Postnatal the beginning

Well I started writing this last night with Hubby watching QI/Republic of Telly in the background, and curiously enough, when I reread it this morning, it was kinda rubbish. So, I'm starting again.

While hindsight allows me to see that depression has probably been with me since college, the first time it became a serious problem was after our son, D, was born. Our circumstances weren't ideal. For starters, like all new parents, we were utterly and completely clueless about the change having a baby would bring about (this despite hours spent trawling the interweb, various pregnancy/parenting books and several antenatal classes). We also live on the opposite side of the country to both our families, were the first of our friends to have a baby, and didn't know a whole lot of people around where we live. So, not the most auspicious of beginnings. Added to this, it turned out after many trips to the doctor with an inconsolable baby, nights spent walking the floor with a similarly inconsolable baby, and D's complete aversion to lying down and sleep, that the poor guy had chronic reflux. The easiest way to sum up the experience of having a reflux baby - actually there is no easy way. It's exhausting. And stressful. There was a lot of crying, from him and me. I was breastfeeding as well so there was no chance of handing him over for a night off to try and catch up on sleep. Hubby was wonderful, helped every way he could at night other than feeding. But I was shattered. Physically I was worn out, emotionally I couldn't handle D's constant crying, and mentally I was on the edge. So the slide began.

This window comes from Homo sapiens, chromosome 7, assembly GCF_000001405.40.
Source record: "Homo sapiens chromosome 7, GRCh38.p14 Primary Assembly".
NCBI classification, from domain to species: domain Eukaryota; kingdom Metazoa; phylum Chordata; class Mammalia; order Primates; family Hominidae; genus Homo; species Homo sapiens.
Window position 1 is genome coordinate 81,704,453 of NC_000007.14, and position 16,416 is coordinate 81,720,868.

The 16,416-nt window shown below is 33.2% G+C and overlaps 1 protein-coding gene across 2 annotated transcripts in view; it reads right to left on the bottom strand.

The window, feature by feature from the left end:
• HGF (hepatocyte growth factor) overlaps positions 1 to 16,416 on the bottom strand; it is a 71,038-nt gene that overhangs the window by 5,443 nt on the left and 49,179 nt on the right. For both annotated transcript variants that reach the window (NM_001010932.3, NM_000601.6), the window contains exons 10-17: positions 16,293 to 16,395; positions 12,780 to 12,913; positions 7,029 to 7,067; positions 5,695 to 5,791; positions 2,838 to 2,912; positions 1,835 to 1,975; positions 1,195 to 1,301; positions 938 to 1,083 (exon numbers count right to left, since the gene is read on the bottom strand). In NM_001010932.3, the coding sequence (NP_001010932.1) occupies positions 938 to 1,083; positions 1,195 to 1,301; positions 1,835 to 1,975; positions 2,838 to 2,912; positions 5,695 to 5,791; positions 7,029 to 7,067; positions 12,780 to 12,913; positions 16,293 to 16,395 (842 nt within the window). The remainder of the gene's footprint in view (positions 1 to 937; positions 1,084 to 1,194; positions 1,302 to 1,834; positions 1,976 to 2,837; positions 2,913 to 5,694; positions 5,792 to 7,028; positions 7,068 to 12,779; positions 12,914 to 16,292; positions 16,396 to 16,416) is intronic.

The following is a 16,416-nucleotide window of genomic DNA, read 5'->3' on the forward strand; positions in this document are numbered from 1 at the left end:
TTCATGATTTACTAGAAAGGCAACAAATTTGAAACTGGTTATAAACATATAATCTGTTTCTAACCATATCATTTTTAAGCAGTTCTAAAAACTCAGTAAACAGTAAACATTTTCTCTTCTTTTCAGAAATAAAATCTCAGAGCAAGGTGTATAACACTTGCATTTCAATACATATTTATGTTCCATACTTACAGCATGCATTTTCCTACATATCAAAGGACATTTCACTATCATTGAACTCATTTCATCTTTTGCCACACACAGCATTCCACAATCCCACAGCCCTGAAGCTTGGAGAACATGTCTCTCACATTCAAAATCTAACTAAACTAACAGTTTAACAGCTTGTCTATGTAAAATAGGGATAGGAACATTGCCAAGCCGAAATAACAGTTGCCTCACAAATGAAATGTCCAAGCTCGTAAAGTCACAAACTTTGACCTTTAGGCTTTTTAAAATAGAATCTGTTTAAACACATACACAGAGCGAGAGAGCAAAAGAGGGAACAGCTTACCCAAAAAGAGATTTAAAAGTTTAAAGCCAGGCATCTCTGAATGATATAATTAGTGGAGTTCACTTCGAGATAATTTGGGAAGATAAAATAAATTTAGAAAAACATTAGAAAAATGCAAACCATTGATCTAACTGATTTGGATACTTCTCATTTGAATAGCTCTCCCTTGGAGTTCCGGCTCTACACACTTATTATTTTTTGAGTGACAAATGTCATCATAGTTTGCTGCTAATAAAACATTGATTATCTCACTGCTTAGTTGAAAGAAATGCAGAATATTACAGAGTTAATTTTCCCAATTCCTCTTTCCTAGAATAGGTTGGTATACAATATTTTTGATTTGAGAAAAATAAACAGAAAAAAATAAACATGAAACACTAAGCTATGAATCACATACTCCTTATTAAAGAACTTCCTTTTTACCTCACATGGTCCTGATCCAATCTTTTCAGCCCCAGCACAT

For months we didn't recognise it. Months. We kept putting it down to tiredness. I actually really dislike that word, it doesn't come even close to describing the soul crushing exhaustion I was feeling. Sleep deprivation is cruel. I was losing perspective. I was scared to be alone with D, but couldn't ask for help. Hubby didn't know what was going on, how to react to the tearful phonecalls he was getting at work every day. My saving grace was a good friend, L, who worked locally at the time. We visited most days for tea and a chat, and she helped me hold on to my sanity.

Eventually, a few months in, we realised something was up. My Dad had come over to stay for a few days, and we went to do some food shopping. Not exactly a monumental expedition. But I just couldn't handle it. As usual, D roared the whole time and Dad had to take him out of the shop. I finished in a panic, got out of there, bundled my still screaming child into the car, sat in the drivers seat and dissolved into a shaking, tearful mess. I was so glad Dad was there, because I don't know what I'd have done otherwise. He took over the driving and persuaded me to take a trip home for a few days to stay with him and Mam. So I did. But I couldn't face coming back west, so much so that I missed Hubby's birthday, the only time that's happened in our 11 years together. When I finally worked up the courage to come back, I was in the house no more than half an hour before I started crying again. I felt so completely hopeless. Lost, alone, scared, helpless. Nothing and no one could get through to me. Even now, I have a sinking sensation in the pit of my stomach to think of how I felt then. So, we went to the doctor, who was wonderful. I think he'd had his suspicions for some time, considering he'd seen me in tears with D many times by now. He prescribed an anti-depressant and so began the long slow recovery from my first serious brush with depression.

Writing this and reading back over it has really made the memory of that whole time come flooding back. There's plenty more to say, but it's not for now. If anyone reading this recognises the feelings I'm describing, and has been similarly dismissing them, please don't keep struggling on your own!!! It's too hard. Speak to your doctor, your partner, a friend, anyone. Just please, please, don't go through this for a moment longer than you have to.

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